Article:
Sign up for our eNews and discover more about what we're up to, the difference we're making, and, most importantly, how you can help.
Throughout National Gardening Week (11-17 October), we shared stories from some of the many people living with dementia who find gardening an enjoyable and therapeutic past time, and some tips on how to make gardens dementia-friendly and accessible.
Shared on our social media channels, including facebook, Instagram, twitter and linkedin, the stories were designed to inspire people living with dementia, families, carers and aged care professionals, to keep the love of gardening alive and gardens to be more accessible for people living with dementia.
Dementia-friendly gardens can deliver physical, emotional and psychological benefits for people living with dementia, with fine motor skills encouraged, memories stimulated and cognition improved. For carers, they can be a peaceful place of respite.
Mithrani, a Dementia Australia Dementia Advocate and person living with dementia, says getting her green thumb working in the garden was critical for her.
“I love gardening, as a child it showed me nature’s beauty. Now that I have dementia, the garden which my children and I created gives me so much happiness and peace. I love to hear the birds sing and I talk to them also. It’s also very positive to be able to see the flowers in bloom. Nature is very healing and I love that I can see the sun rise and set ..and nature loves it as much as I do.”
Dementia Australia Dementia Advocate Bronte, whose wife Glenda lives with younger onset dementia, suggested keeping as many of the senses engaged as possible.
Because of her functional blindness, Glenda can only see splashes of colour from flowers but her sense of smell has remained and is now more important than ever before.
Before Glenda entered care, she would visit public sensory gardens with Bronte. Today, friends and family bring flowers to Glenda including her favourite red rose “Mr Lincoln” which has a powerful and intoxicating perfume.
Bronte’s tips for others are:
You don’t need to establish new gardens in many cases, you can just adapt them.
choose plants that accentuate colour, perfume, leaf texture and taste (when edible), as well as having suitable physical access to accommodate to a range of mobility issues.
Dementia Advocate Denise also has some tips to share. Denise’s husband Barry has always been an avid gardener and a diagnosis of Alzheimer’s Disease has in no way diminished this love or his daily activities in the garden.
With some minor modifications and support from wife Denise, Barry is able to continue looking after his beloved succulents and roses.
Purchase a solid kneeler/seat to make it easier around low gardens
let the person with dementia enjoy their garden. If they are unable to do the work themselves ensure that when someone comes to do the gardening that the owner is still involved in decision making (where possible).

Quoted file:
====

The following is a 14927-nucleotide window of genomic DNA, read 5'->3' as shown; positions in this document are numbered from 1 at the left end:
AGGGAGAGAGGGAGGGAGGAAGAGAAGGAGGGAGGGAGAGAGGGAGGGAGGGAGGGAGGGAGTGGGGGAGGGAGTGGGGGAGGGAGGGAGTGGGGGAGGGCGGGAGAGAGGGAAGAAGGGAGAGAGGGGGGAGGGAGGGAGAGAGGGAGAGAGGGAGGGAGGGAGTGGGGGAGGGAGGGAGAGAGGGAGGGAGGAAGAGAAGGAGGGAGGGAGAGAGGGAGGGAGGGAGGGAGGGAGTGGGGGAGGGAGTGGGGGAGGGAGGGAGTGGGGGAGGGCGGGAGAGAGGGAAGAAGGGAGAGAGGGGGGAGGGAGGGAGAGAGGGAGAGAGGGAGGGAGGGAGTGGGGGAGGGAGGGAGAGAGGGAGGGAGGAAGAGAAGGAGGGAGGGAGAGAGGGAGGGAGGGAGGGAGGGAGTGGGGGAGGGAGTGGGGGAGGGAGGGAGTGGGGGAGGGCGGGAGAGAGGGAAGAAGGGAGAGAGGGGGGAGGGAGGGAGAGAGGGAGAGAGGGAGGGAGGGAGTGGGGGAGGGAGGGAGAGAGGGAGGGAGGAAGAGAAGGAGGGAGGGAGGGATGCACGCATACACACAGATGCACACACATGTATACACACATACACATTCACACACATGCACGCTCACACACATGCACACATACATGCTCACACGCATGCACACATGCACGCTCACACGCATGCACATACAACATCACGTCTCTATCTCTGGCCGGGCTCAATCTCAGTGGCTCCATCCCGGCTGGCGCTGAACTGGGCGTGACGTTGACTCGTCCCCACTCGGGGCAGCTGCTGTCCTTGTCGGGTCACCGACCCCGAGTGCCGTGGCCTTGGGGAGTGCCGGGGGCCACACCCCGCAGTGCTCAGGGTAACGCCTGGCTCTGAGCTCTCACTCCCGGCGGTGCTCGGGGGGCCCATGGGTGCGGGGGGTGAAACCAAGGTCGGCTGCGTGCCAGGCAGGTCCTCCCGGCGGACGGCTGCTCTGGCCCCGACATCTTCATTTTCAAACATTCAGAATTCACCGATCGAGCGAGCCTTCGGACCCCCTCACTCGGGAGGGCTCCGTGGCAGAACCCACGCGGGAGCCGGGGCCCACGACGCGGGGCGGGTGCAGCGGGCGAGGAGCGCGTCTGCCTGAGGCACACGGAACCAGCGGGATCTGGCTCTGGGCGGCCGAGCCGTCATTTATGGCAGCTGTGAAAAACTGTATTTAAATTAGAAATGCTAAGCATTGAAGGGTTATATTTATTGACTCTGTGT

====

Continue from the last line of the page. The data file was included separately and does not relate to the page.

Have vases of flowers in the home, especially if they are grown from their garden and ask the person with dementia to help plant similar ones and let them choose what plant goes where.
Peter Swindell, a Dementia Australia Dementia Advocate, has been the driving force behind the development of a dementia-friendly garden at his local aged care facility. He was supported by Dementia Advocate, Keith Davies, whose wife Bev lives in the aged care facility.
Inspired by the Dementia Australia gardens in Sydney and Port Macquarie, and information from the Dementia Australia library, Peter and Keith worked with the aged care provider to create a garden that is used daily and benefits people living with dementia, their families and carers.
They placed pots and garden beds full of fragrant plants at an appropriate height for people with reduced mobility.
There were also some helpful hints from the team at DIGnity Supported Community Gardening, which is a joint initiative between the University of Tasmania’s Centre for Rural Health and three neighbourhood houses and gardens in the South East of Tasmania. With support from Dementia Australia’s Community Engagement Program, DIGnity has put together a guide for other community gardens on how to become more dementia-friendly.
Tips in the Companion Planting Guide include how to create a casual and friendly garden, how to make the space accessible, safe and comfortable for everyone, and suggestions for different types of activities for participants to do during their visit.
For more information on the Companion Planting Guide, visit https://www.tha.org.au/dignity-planting-guide/
For more helpful advice and support, please call the National Dementia Helpline on 1800 100 500 or visit www.dementia.org.au. We are here to support people impacted by dementia, and to enable them to live as well as possible.